Underneath the snow in your yard, voles are tunneling away

I can bet big bucks on getting several questions about vole damage this spring after all our snow melts away and lawns again become the center of attention. This is because accumulations like we have had allow for an active and vast subnivean zone, the name given to the area between the Earth’s surface and the top of accumulated snow. The area on the surface and above is the supernivean zone.

I’ve noted before that the Earth’s stored heat moves upward in the fall and winter such that the temperature at the base of this subnivean zone hovers around 32 degrees. The area above the ground surface, now filled with snow, melts. This results in an area with a frozen ceiling. If you are a vole or a shew or a mouse traveling at your lawn’s surface, the ceiling of the tunnel created freezes in the same way, making a nice, cozy area in which to live, hunt and travel.

So, while you can’t see it, know there is a network of vole tunnels right at your lawn surfaces. Why tunnels? These creatures are brown and stick out like a sore thumb when on a white surface. Their tunnels allow them to live relatively protected and connect foraging areas to nests replete with dining, living and bathroom areas. Obviously, vole nests can be pretty elaborate; tunnels can be a hundred meters long or more. Voles have to memorize their layout or they could get lost.

In fact, voles get so snug that they even breed during the winter, which most mammals will not. Meadow voles — Alaska has two kinds, red back and meadow voles — often live in packs. Their traffic, their tunnel clearing and, frankly, the day-to-day living events are what causes your lawn to be damaged. Don’t worry, it is only temporary.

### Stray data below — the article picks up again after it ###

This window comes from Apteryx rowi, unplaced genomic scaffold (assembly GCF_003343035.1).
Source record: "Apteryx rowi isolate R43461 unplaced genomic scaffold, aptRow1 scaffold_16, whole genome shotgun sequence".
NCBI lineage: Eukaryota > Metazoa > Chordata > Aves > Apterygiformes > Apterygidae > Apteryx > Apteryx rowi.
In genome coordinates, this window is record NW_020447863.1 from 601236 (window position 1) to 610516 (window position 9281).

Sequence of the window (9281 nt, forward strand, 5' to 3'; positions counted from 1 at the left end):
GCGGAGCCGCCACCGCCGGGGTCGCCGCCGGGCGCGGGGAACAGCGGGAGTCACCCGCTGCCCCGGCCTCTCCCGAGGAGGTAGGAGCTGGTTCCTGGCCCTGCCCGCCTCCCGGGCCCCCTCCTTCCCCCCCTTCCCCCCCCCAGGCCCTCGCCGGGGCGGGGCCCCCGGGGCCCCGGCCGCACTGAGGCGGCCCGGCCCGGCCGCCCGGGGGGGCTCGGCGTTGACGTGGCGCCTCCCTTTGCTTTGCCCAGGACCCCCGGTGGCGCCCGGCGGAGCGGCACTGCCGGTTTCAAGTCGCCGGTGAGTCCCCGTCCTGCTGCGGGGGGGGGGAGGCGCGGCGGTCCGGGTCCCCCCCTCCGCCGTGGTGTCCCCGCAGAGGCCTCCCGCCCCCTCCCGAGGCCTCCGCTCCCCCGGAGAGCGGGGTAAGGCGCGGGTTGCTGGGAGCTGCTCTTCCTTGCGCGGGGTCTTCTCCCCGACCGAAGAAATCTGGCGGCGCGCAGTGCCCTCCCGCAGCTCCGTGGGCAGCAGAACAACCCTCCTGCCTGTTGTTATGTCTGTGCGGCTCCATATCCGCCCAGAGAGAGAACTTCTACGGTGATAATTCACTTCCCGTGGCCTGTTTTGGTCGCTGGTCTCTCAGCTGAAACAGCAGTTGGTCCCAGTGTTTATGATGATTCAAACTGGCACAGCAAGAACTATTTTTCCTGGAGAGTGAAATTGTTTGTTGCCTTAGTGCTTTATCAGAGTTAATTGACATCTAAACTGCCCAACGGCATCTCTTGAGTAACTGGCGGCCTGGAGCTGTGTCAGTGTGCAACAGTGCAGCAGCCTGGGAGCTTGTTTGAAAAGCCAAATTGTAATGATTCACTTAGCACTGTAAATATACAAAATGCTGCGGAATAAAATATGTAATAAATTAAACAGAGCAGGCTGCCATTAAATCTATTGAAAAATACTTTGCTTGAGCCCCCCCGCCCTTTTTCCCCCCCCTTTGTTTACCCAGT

What isn’t temporary is the damage to young tree and shrub bark often caused by hungry red backed voles that like to nest around tree trunks. Stamp the snow down and compact it around trees and shrubs to prevent tunneling into this area and preventing this damage.

Unfortunately for voles, there are animals that have adapted to hunt them. Sometimes you can see weasels going after voles. These critters have long and slender bodies so they can easily move through a vole hole in the snow and through the vole-size tunnels. They hunt in the subnivean zone, but don’t live down there.

Foxes, on the other hand, hunt voles from the surface. They can hear movement and jump into the subnivean zone, catching prey even a couple of feet down. Coyotes eat an occasional vole and owls use their sense of hearing to hunt, find and catch voles. Add hawks to the hunt as well as tiny, short-tailed shrews which can easily move through these tunnels because of their diminutive size. They too, hunt voles. It is tough going for voles.


Voles are at the bottom of the food chain. They are said to be an interface between plants and animals because they’re mostly vegetarians — but will eat carrion, including dead members of their own species. Their populations fluctuate greatly, usually in three- or four-year cycles so the populations of their predators do as well. For this reason, the damage I will be questioned about this spring may or may not be serious. It will be there, however, and I know it will cause concern. Maybe this little note will diminish that somewhat.

Jeff’s Alaska Garden Calendar:

Alaska Botanical Garden: Tickets are available for Brighter Winter Nights, the Garden’s botanical themed lights display. Check for ticket dates between Dec.1 and Jan. 20. Thank you ConocoPhillips for helping out. Lots of neat workshops. Early bird gets the worm!

Amaryllis: Get ‘em out of storage and water. Buy new ones.

Poinsettias: Keep slightly damp, slightly cool and out of drafts.

Jeff Lowenfels

Jeff Lowenfels has written a weekly gardening column for the ADN for more than 45 years. His columns won the 2022 gold medal at the Garden Communicators International conference. He is the author of a series of books on organic gardening available at Amazon and elsewhere. He co-hosts the "Teaming With Microbes" podcast.